And yet, I’ve always loved airports. For starters, they’re so busy; they seem almost like mini-cities. They’re crowded and chaotic, full of people moving busily back and forth. The busyness makes them exciting, and the people make them interesting. You rub elbows again with individuals that you’ll never see again; in that brief time, you have something in common with complete strangers. It’s interesting to think about their stories and their destinations. Are they traveling for fun? For work? Are they going or coming? How often do they travel? Do they enjoy it?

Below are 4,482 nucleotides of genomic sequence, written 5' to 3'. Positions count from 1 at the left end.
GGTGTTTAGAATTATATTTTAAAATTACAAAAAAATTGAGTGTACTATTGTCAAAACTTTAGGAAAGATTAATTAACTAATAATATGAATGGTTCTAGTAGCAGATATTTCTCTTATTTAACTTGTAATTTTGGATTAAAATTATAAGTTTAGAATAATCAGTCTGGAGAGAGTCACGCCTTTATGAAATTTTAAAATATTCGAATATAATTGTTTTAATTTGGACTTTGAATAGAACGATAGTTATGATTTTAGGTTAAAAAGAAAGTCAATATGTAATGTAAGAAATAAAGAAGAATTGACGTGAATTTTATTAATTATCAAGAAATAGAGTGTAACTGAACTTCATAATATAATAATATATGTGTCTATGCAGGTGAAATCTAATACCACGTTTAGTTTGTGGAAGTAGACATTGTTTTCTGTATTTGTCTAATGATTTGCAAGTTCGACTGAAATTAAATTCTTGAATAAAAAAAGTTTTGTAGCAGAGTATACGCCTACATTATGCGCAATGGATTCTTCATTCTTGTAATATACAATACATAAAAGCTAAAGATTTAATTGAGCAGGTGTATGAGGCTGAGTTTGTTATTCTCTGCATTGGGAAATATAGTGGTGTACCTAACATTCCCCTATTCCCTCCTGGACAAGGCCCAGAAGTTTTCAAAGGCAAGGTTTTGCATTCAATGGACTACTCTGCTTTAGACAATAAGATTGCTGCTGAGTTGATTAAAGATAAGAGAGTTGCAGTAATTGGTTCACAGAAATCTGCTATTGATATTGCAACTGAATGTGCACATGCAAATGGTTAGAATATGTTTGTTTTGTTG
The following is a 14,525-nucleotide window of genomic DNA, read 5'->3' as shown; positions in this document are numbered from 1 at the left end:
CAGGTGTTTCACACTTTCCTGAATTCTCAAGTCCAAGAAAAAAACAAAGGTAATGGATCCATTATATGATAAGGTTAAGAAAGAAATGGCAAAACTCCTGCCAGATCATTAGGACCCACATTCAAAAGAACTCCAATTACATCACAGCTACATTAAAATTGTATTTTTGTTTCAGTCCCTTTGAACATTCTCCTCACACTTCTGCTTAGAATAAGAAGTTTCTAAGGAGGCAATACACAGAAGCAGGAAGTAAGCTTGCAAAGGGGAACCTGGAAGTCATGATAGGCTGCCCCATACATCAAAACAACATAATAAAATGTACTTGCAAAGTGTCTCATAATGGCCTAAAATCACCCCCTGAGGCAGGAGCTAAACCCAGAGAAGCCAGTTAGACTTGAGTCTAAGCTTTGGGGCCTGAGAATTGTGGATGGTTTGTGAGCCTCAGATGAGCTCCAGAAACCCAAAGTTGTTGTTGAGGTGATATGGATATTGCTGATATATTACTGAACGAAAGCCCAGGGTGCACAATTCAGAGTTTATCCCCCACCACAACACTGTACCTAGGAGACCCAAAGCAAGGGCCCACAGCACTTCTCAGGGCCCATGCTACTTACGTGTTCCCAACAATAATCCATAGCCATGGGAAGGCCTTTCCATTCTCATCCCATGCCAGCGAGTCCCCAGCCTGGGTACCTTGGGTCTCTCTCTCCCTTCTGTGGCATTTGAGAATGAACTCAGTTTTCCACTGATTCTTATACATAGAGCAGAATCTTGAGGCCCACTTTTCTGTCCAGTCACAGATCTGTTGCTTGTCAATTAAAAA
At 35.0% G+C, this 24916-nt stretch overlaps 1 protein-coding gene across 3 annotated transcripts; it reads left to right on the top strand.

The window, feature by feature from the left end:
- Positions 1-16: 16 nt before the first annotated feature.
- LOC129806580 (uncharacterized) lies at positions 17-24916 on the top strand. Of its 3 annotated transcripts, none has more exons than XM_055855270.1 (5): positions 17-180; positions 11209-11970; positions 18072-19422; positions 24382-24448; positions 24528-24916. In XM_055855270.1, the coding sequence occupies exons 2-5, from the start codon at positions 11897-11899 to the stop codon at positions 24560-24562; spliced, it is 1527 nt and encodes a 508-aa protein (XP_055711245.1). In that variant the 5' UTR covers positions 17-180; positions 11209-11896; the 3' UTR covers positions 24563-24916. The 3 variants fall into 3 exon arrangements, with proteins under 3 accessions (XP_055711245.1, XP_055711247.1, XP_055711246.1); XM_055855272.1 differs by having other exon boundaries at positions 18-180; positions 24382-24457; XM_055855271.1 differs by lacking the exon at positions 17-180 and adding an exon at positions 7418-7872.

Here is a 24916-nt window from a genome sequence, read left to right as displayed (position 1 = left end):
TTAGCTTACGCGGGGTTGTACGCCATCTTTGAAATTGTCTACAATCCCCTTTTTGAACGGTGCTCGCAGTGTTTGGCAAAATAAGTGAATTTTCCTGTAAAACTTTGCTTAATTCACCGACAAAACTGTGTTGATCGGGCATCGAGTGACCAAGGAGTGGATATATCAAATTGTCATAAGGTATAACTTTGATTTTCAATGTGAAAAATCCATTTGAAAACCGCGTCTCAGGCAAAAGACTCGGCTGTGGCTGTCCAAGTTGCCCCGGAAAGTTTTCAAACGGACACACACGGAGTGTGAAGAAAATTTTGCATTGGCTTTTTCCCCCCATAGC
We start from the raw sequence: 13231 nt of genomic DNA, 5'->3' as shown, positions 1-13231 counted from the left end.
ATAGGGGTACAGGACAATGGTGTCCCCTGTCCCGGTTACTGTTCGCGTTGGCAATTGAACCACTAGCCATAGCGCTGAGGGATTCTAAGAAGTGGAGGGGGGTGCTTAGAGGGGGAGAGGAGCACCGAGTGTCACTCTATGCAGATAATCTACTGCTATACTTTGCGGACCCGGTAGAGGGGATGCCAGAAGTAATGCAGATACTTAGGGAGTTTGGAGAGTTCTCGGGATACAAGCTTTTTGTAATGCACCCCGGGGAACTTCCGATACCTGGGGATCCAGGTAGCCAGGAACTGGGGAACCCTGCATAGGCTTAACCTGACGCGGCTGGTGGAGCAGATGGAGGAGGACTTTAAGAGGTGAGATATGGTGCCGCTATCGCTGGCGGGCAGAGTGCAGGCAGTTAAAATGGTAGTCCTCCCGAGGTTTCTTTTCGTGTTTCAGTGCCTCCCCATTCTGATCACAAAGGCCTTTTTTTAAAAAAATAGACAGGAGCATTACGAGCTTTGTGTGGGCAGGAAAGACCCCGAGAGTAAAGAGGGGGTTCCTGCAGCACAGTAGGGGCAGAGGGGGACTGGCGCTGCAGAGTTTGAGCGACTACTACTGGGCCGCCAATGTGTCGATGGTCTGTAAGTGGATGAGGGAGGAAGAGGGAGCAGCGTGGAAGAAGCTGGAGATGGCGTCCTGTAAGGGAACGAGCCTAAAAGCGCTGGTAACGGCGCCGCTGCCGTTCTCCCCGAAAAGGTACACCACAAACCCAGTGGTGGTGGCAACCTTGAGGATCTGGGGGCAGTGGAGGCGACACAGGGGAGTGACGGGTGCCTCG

My favorite thing about airports, though, is the utter lack of judgment. Everyone is tired, sick of airport food, sick of lugging their bags back and forth and desperate for a shower. If you look a little the worse for wear-- if you look a lot the worse for wear – no one cares, because they completely understand. In fact, they’re not even paying attention, because they’re either racing across the airport to catch a plane that is about to taxi or so far gone from airport languor that they wouldn’t notice if you ran them over with your suitcase. Plus, you’re never going to see these people again, so if you make a complete fool of yourself – who cares? This realization is quite freeing when you’re lugging an overstuffed duffel bag around and would rather just drag it by the strap (I’m not speaking from personal experience, obviously).